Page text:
Quality of life in children with diabetes and celiac disease: minimal impact of the ‘double diagnosis’

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Abstract

Background:

Despite the advent of sensitive testing to detect celiac disease (CD), screening in type 1 diabetes (T1D) remains controversial. Many diabetes clinics are apprehensive about the prospect of introducing a second illness requiring intensive lifestyle changes in patients and families already managing a chronic condition, especially in asymptomatic patients.

Objective:

To determine the impact of managing CD + T1D on quality of life in families, with attention to the effect of adherence with a gluten-free diet (GFD) and metabolic control.

Patients and Methods:

Cross-sectional assessment using a validated self-reported quality of life measure: 28 children with biopsy-proven CD + T1D were compared with 40 subjects with T1D aged 8–18 yr. Parental and child reports were assessed as well as symptoms at the time of CD diagnosis and adherence with a GFD at the quality of life assessment.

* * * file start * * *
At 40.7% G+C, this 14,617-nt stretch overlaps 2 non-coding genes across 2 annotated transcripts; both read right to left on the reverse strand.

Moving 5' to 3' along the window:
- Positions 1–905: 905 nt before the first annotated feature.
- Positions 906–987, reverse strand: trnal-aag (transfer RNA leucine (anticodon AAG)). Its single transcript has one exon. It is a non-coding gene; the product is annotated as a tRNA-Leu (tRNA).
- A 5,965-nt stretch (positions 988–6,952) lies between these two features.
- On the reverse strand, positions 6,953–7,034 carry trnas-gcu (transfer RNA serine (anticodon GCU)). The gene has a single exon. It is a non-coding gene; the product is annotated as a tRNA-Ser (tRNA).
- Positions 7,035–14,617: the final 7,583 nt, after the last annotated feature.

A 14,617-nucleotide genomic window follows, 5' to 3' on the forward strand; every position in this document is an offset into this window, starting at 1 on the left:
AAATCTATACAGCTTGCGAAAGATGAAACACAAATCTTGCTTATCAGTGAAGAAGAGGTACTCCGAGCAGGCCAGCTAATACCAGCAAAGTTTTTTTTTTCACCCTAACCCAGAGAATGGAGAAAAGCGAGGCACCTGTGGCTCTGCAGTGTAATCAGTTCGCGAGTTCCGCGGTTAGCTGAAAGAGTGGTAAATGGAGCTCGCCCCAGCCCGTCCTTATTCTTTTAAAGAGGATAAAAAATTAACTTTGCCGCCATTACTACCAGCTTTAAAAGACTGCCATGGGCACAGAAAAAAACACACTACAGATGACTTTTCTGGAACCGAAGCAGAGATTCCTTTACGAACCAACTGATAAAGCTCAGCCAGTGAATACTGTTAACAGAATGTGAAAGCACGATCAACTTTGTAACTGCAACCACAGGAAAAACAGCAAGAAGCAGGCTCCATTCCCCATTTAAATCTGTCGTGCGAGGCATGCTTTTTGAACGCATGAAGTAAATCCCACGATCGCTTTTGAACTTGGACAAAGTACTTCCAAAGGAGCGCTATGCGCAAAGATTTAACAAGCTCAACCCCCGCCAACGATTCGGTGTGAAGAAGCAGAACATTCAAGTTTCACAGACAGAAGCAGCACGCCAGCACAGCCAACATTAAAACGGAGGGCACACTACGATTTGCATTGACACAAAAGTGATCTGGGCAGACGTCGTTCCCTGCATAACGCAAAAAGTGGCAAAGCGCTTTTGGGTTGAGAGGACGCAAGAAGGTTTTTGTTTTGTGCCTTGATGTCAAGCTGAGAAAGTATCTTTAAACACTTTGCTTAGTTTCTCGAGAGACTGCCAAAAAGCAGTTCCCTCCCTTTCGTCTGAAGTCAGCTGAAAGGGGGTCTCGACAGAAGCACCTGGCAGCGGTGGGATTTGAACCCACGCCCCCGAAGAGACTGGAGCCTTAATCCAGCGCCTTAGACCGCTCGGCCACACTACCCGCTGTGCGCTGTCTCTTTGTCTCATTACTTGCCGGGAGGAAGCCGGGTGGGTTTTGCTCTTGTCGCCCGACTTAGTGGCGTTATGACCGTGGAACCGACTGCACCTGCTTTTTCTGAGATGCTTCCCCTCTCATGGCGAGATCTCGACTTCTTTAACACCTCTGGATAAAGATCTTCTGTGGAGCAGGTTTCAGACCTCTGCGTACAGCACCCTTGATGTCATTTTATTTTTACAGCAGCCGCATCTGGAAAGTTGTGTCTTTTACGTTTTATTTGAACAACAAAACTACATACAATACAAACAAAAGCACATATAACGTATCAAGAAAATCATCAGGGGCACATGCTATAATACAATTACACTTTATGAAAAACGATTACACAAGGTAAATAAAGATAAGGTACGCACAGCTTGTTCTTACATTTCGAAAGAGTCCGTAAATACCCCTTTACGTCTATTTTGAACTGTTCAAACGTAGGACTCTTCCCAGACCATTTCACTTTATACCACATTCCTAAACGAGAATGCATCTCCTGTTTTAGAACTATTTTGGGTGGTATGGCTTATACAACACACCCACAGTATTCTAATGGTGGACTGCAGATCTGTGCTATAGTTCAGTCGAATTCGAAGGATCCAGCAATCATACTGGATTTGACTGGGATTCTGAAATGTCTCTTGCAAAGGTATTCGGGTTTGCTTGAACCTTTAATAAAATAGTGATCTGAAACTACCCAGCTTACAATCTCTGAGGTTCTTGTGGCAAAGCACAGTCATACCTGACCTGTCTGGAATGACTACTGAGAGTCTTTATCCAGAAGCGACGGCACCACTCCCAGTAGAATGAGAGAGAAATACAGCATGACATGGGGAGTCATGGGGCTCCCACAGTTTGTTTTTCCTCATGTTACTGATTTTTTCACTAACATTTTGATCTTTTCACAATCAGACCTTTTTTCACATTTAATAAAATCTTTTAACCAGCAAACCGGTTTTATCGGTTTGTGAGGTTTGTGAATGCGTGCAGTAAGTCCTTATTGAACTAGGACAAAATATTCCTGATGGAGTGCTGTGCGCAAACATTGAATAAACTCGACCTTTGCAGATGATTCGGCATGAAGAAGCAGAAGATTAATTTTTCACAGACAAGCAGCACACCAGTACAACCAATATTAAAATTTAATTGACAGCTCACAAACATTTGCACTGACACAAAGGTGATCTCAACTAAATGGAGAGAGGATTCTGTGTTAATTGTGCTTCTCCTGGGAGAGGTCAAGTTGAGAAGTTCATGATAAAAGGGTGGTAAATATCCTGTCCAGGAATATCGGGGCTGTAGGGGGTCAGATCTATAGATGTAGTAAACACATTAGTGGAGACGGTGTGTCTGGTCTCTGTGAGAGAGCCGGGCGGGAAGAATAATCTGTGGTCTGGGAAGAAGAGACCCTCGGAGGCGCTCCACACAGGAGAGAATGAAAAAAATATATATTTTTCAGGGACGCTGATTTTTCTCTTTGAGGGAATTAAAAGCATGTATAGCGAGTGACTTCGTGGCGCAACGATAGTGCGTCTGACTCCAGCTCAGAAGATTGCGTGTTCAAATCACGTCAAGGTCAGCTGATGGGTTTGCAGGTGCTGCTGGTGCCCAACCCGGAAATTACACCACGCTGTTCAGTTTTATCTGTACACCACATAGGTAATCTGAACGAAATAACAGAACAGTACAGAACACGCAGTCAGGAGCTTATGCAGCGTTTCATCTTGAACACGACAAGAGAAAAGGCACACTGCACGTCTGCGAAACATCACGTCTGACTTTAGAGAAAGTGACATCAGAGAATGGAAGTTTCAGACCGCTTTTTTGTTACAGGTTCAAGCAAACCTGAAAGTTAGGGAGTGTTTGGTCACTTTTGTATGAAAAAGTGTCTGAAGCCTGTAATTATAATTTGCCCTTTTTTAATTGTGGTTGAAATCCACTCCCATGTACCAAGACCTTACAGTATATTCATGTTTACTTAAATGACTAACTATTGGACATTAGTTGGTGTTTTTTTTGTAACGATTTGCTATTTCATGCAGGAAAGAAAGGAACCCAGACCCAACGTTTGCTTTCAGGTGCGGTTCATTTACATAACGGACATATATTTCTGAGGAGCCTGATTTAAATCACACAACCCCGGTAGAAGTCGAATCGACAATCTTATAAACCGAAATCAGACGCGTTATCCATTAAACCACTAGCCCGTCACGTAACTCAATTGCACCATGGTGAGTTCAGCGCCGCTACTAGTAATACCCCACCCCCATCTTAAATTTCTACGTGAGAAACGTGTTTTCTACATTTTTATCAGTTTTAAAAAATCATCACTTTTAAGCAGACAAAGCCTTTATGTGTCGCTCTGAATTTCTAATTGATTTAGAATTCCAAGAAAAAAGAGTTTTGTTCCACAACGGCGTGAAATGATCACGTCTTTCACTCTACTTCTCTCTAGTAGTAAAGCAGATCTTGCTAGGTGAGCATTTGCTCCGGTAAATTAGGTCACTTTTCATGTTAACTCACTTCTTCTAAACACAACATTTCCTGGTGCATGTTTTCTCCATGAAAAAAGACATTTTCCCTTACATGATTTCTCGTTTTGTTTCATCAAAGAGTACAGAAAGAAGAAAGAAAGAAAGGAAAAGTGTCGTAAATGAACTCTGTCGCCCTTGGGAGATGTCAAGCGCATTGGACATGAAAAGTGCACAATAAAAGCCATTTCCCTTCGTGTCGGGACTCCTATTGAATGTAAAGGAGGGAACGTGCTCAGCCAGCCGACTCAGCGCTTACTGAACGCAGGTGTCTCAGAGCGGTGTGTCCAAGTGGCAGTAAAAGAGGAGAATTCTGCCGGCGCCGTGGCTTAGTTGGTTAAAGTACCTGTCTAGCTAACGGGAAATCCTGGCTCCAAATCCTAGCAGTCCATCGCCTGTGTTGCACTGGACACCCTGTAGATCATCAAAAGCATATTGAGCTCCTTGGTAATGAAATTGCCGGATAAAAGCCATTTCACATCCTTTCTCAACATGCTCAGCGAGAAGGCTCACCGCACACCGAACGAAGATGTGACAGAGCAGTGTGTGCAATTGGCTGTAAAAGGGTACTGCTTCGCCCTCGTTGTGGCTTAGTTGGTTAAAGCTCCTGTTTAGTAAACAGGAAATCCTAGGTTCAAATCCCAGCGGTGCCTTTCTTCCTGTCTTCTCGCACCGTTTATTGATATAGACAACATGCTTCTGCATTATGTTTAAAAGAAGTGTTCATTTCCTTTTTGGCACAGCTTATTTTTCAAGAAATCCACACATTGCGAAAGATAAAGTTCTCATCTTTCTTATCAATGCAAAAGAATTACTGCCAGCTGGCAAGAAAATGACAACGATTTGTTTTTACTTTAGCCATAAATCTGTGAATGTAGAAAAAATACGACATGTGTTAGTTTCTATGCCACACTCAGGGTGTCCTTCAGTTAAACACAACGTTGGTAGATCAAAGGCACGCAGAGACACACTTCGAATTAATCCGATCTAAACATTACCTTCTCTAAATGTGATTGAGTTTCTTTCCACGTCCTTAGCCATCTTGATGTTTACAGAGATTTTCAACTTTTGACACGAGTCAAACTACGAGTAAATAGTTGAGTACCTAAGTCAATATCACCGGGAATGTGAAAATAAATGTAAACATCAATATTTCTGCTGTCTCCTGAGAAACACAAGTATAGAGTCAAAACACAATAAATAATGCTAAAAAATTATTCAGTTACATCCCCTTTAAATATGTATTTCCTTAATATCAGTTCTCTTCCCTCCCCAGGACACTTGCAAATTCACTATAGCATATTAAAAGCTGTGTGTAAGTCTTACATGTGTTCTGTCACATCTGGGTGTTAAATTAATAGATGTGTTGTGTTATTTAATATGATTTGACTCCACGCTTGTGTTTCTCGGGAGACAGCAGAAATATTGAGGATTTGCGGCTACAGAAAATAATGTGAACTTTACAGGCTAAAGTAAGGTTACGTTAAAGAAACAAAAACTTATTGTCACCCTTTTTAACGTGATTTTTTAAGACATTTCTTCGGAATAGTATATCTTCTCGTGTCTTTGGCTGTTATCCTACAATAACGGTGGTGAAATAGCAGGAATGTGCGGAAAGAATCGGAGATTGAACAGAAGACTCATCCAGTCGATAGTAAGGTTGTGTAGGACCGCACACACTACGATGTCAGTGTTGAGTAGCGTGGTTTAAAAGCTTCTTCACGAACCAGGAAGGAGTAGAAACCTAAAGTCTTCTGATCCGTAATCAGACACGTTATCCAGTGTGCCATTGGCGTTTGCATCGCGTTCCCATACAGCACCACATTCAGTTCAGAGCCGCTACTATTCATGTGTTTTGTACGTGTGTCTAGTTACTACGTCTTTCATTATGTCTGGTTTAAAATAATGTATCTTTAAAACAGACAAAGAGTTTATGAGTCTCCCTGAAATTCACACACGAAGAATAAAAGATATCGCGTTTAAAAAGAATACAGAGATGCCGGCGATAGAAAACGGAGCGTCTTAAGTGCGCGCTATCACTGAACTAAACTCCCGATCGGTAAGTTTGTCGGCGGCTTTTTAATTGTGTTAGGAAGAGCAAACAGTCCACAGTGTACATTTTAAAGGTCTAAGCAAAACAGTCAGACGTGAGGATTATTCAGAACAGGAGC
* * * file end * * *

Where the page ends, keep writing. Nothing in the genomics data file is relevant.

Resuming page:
Results:

No significant differences in quality of life were observed between subjects with established CD + T1D and subjects with T1D alone. Parents of children with CD + T1D reported lower social functioning scores than parents of children with T1D (p = 0.03). In the CD + T1D group no differences in quality of life were observed with regard to age at CD diagnosis, CD duration, or on the basis of adherence with a GFD.

Conclusions:

The additional diagnosis of CD has minimal impact on quality of life in children with T1D; however, parents of CD + T1D children did express greater concern about their child's social functioning.

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